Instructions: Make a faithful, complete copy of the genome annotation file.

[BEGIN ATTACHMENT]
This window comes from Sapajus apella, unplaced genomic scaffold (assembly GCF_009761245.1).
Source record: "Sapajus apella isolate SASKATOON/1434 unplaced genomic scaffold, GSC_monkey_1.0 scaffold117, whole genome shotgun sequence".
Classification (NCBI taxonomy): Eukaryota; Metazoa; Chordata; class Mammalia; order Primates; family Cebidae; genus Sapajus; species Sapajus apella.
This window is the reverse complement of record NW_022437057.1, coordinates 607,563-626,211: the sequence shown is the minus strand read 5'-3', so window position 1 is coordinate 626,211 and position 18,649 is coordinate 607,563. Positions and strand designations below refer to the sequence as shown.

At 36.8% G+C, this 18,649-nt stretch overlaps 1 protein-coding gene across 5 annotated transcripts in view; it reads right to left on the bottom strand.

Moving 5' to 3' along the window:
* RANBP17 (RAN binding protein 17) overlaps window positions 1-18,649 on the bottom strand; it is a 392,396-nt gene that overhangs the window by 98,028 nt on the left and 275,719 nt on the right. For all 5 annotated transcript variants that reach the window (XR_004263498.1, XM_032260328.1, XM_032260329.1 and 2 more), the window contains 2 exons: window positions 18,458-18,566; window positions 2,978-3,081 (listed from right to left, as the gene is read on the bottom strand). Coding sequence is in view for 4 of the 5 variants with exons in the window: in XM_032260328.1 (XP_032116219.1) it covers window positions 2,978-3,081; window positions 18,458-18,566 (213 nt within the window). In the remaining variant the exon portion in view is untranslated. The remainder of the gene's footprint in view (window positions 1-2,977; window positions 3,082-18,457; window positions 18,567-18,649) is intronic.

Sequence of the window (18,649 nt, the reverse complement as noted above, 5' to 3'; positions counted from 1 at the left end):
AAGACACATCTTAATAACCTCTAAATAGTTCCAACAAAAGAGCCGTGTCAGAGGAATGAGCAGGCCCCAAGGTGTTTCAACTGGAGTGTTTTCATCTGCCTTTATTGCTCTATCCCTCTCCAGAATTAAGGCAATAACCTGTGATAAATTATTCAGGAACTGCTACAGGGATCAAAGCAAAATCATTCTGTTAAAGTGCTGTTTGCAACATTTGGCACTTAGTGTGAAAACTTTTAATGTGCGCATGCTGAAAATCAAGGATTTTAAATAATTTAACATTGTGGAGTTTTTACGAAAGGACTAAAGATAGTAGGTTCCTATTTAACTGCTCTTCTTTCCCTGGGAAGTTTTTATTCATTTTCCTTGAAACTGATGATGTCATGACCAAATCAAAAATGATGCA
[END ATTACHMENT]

This window comes from Sapajus apella, unplaced genomic scaffold (assembly GCF_009761245.1).
Source record: "Sapajus apella isolate SASKATOON/1434 unplaced genomic scaffold, GSC_monkey_1.0 scaffold117, whole genome shotgun sequence".
Classification (NCBI taxonomy): Eukaryota; Metazoa; Chordata; class Mammalia; order Primates; family Cebidae; genus Sapajus; species Sapajus apella.
This window is the reverse complement of record NW_022437057.1, coordinates 607,563-626,211: the sequence shown is the minus strand read 5'-3', so window position 1 is coordinate 626,211 and position 18,649 is coordinate 607,563. Positions and strand designations below refer to the sequence as shown.

At 36.8% G+C, this 18,649-nt stretch overlaps 1 protein-coding gene across 5 annotated transcripts in view; it reads right to left on the bottom strand.

Moving 5' to 3' along the window:
* RANBP17 (RAN binding protein 17) overlaps window positions 1-18,649 on the bottom strand; it is a 392,396-nt gene that overhangs the window by 98,028 nt on the left and 275,719 nt on the right. For all 5 annotated transcript variants that reach the window (XR_004263498.1, XM_032260328.1, XM_032260329.1 and 2 more), the window contains 2 exons: window positions 18,458-18,566; window positions 2,978-3,081 (listed from right to left, as the gene is read on the bottom strand). Coding sequence is in view for 4 of the 5 variants with exons in the window: in XM_032260328.1 (XP_032116219.1) it covers window positions 2,978-3,081; window positions 18,458-18,566 (213 nt within the window). In the remaining variant the exon portion in view is untranslated. The remainder of the gene's footprint in view (window positions 1-2,977; window positions 3,082-18,457; window positions 18,567-18,649) is intronic.

Sequence of the window (18,649 nt, the reverse complement as noted above, 5' to 3'; positions counted from 1 at the left end):
AAGACACATCTTAATAACCTCTAAATAGTTCCAACAAAAGAGCCGTGTCAGAGGAATGAGCAGGCCCCAAGGTGTTTCAACTGGAGTGTTTTCATCTGCCTTTATTGCTCTATCCCTCTCCAGAATTAAGGCAATAACCTGTGATAAATTATTCAGGAACTGCTACAGGGATCAAAGCAAAATCATTCTGTTAAAGTGCTGTTTGCAACATTTGGCACTTAGTGTGAAAACTTTTAATGTGCGCATGCTGAAAATCAAGGATTTTAAATAATTTAACATTGTGGAGTTTTTACGAAAGGACTAAAGATAGTAGGTTCCTATTTAACTGCTCTTCTTTCCCTGGGAAGTTTTTATTCATTTTCCTTGAAACTGATGATGTCATGACCAAATCAAAAATGATGCA